But RG&E is a Public Service Corporation, and it was DOT (and by extension the State of New York) which allowed an undertaking as security for the permit. The undertaking itself (Exhibit I to the motion papers and Exhibit D to the Pease affidavit in opposition) provides in Paragraph 5, that it is "one of indemnity only and is not to be construed as an undertaking or obligation to pay claims for which there would not otherwise be a remedy in law." The State argues that RG&E "elected" to provide the undertaking in lieu of a certificate of insurance. But here RG&E utilized an option offered by the State, and submitted an undertaking that was accepted by the State, regardless of whether it was "executed through an insurance/bonding company" as it was also "subject to approval by NYSDOT Office of Legal Affairs."

It appears that it was the State which permitted this option and the State which accepted the undertaking as it was submitted.

It is difficult to distinguish the clarity of the holding in Sangirardi, supra. And even were I inclined to do so, the Fourth Department has recently reiterated the principles governing review of legislative intent in the enactment of statutes. In Roberts v State of New York (11 AD3d 1000), the court found that Court of Claims Act §10(6) did not apply to inmate claims for lost or damaged personal property (§10 [9]), as that remedy is expressly available only to a litigant "as provided in the foregoing subdivisions," which obviously does not include subdivision (9), a subsequent subdivision. The Court concluded "that the failure to include inmate property claims in the subdivisions preceding subdivision (6) when they were specifically made the subject of subdivision (9) ‘may be construed as an indication that [their] exclusion was intended' (McKinney's Cons Laws of NY, Book 1, Statutes §74)."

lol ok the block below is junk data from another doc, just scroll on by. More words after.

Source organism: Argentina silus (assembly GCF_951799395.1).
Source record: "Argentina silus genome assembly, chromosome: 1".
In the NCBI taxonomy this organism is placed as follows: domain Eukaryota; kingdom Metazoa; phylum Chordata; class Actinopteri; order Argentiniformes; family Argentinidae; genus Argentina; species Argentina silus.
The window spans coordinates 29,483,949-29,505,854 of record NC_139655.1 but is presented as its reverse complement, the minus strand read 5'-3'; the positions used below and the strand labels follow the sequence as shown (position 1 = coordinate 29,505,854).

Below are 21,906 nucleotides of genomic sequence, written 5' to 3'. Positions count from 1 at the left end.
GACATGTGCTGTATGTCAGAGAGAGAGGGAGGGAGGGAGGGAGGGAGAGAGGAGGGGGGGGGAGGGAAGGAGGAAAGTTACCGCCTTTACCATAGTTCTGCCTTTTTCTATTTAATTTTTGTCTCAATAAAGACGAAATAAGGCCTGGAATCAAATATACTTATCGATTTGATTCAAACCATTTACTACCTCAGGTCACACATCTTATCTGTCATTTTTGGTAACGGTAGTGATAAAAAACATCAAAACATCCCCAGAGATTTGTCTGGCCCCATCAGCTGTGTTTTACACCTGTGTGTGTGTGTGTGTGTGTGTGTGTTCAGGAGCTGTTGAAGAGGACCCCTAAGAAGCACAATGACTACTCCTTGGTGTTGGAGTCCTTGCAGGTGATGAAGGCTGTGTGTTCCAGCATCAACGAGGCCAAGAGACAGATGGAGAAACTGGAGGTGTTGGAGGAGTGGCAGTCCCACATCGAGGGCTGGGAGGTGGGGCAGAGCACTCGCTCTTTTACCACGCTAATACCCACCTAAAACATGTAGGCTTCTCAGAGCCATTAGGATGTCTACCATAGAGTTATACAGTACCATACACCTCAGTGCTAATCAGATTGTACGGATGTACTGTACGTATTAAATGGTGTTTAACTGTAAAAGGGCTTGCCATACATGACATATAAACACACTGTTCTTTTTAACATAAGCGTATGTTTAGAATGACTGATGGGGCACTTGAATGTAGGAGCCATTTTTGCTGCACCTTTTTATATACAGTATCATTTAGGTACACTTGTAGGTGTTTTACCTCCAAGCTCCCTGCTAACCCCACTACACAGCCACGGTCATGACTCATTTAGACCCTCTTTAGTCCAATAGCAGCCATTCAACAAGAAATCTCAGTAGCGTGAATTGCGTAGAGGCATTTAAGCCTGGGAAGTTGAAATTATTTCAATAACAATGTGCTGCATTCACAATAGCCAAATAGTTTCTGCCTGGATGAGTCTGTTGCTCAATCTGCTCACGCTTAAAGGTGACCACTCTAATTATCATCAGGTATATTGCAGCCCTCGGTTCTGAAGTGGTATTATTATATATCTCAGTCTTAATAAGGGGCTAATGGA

Could use of the more limiting term "insurer" have been any less intended in the matter at bar? I think not. Insurance Law §1101(a)(1) defines the parties to an insurance contract as the "insurer" and the "‘insured' or ‘beneficiary'" where the insurer is obligated to confer benefit of pecuniary value, dependent upon the happening of a fortuitous event, as defined in Section 1101(a)(2).

I decline the State's invitation to expand the intention of the Legislature and broaden the meaning of the term insurer. When Judge Weisberg, a former legislator and highly regarded jurist, has addressed the very subject, and when his legal analysis has remained inviolate without appellate or trial court review in the official reports for more than thirteen years, I feel bound to agree with him that the Legislature would have used the term "indemnitor" instead of the more limited "insurer" (Sangirardi v State of New York, 152 Misc 2d 423, supra at 428) if it had intended to include indemnitors. The Legislature did not do so.

I am conscious of the fact that this decision may cause the Defendant to review its present policy of dealing with public service corporations. If a statute or regulation mandated such option for public service corporations, it has not been brought to my attention. It appears that the option to provide an undertaking in lieu of a certificate of insurance is one gratuitously offered by the State, and it would not be surprising if the State revisited the exception. It is only speculation, but I would suppose that such a change would entail greater expense and paperwork, and would have fiscal repercussions for such public service corporations, and for those to whom these additional expenses would be allocated.

But, in the end, I can only apply the statute to the facts, and here, it does not apply. The motion is granted and the third-party complaint is dismissed.

December 30, 2004
Rochester, New York

Judge of the Court of Claims

  1. [1]The claim of Tina Scott is derivative, and, unless otherwise noted, the term Claimant shall mean Johnathon Scott only.